Michael Rasmussen had a great post recently – Hordes of Policies Scattered Across the Organization – in which he had a great list of the challenges with risk management policies. Now Michael’s view of Governance Risk and Compliance (GRC) is a little different than mine but he is spot on with this list of issues. Any decision in which risk is supposed to be accounted for is going to have to be made in the light of a whole bunch of risk policies that will have some or all of the issues he has outlined.
Now I believe that risk is acquired one operational decision at a time – risk by risk. It is essential therefore for organizations to integrate an assessment of risk in to every micro decision. A company that is taking a truly enterprise-level view of risk but also treat these operational decisions – or at least how these operational decisions are made – as corporate assets. This typically means building and integrating predictive models – mathematical models that predict how likely a particular risk is to occur in a specific transaction such as “what is the risk of fraud in this claim” or “what is the risk of widespread reputation damage in this complaint”. It also means turning the scattered policies of Michael’s post into a coherent, manageable (and managed) set of business rules that can be applied to these operational decisions.
A business rules management system or BRMS allows you to do exactly this and is really the foundation of successful Decision Management. Extracting the rules from all these different policy sources, mapping them to executable business rules in a BRMS’s repository and ensuring traceability between them (perhaps through an intermediate level of rules) is essential. This allows Decision Services to be deployed that apply the right rules for particular transactions and particular decisions. It also allows an accurate assessment of which rules must be changed when policies or the regulations on which they are based change. In many ways it is this ability to manage rules that drives the need for a BRMS rather than its ability to execute them.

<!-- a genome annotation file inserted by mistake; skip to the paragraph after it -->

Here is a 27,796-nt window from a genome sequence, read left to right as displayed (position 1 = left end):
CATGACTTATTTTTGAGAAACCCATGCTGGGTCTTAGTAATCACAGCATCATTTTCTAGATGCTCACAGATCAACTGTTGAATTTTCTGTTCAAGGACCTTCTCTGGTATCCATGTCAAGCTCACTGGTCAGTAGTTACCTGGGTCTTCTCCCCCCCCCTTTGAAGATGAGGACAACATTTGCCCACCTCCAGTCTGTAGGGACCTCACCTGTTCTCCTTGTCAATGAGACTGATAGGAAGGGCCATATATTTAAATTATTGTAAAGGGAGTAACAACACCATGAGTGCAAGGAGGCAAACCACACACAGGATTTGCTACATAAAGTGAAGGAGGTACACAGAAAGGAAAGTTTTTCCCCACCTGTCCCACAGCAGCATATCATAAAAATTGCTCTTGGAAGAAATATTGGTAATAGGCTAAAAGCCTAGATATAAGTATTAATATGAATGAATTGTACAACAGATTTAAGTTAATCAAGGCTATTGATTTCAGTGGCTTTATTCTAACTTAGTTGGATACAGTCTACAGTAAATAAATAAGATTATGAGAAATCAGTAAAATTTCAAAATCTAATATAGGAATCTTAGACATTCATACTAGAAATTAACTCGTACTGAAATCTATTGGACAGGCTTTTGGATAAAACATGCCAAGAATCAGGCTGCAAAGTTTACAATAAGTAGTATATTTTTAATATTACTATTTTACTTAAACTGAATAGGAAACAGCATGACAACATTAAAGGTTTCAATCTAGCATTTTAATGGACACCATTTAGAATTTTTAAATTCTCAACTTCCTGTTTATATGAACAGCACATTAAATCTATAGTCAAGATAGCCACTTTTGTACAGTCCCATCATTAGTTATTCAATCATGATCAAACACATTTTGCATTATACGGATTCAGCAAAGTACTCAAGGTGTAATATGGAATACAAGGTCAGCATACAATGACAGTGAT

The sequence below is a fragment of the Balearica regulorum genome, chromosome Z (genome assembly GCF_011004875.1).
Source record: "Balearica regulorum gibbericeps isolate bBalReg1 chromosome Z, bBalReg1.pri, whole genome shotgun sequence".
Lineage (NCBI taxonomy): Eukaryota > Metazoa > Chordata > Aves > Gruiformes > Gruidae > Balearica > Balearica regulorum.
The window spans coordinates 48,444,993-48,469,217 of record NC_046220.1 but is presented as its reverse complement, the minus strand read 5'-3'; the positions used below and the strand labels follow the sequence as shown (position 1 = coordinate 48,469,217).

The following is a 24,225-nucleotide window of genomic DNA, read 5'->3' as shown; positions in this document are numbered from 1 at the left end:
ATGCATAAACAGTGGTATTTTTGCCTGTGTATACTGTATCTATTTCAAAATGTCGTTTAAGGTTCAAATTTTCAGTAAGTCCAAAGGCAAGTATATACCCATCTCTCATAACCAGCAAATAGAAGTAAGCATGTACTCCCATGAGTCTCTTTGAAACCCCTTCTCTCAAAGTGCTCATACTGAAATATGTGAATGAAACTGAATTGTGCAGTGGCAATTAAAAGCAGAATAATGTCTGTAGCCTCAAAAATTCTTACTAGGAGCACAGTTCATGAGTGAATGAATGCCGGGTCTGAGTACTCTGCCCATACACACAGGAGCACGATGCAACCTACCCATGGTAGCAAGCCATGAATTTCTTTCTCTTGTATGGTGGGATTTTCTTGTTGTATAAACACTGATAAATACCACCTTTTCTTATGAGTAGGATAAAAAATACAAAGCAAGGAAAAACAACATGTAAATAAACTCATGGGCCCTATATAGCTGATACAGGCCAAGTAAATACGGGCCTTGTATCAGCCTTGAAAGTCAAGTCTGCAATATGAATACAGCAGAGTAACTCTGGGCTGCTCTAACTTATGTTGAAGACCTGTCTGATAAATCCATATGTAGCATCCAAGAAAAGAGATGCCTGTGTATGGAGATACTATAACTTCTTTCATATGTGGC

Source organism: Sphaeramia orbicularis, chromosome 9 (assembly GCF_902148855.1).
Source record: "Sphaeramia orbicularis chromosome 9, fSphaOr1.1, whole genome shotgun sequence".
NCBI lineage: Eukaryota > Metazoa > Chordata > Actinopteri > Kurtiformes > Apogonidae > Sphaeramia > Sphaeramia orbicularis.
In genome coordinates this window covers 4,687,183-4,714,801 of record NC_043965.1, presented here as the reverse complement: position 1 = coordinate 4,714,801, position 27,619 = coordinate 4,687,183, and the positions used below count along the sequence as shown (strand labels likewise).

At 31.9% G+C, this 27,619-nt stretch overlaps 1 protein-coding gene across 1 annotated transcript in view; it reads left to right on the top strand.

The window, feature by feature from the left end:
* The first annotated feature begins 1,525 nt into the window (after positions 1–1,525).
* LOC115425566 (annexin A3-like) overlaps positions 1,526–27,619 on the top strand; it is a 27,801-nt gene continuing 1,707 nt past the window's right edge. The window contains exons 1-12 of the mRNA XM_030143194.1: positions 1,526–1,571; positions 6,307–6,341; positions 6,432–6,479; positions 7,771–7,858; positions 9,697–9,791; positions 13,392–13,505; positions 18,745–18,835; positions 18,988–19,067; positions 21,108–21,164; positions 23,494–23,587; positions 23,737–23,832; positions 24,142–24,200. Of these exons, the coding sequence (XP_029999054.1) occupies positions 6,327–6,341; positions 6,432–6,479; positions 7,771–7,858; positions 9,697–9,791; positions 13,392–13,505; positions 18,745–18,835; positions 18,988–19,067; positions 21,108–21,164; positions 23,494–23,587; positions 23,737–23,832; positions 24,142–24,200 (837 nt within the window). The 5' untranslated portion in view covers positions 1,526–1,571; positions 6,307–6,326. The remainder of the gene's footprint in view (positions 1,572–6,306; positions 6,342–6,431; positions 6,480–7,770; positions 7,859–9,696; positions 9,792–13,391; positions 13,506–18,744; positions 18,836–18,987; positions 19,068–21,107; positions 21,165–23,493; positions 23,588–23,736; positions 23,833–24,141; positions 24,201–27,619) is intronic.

Enterprise risk management, good GRC practices, require that every decision you make accounts for its contribution to overall risk. Make sure you are managing these operational decisions, that you are managing the rules behind them and that you are maximizing the use of predictive analytics too.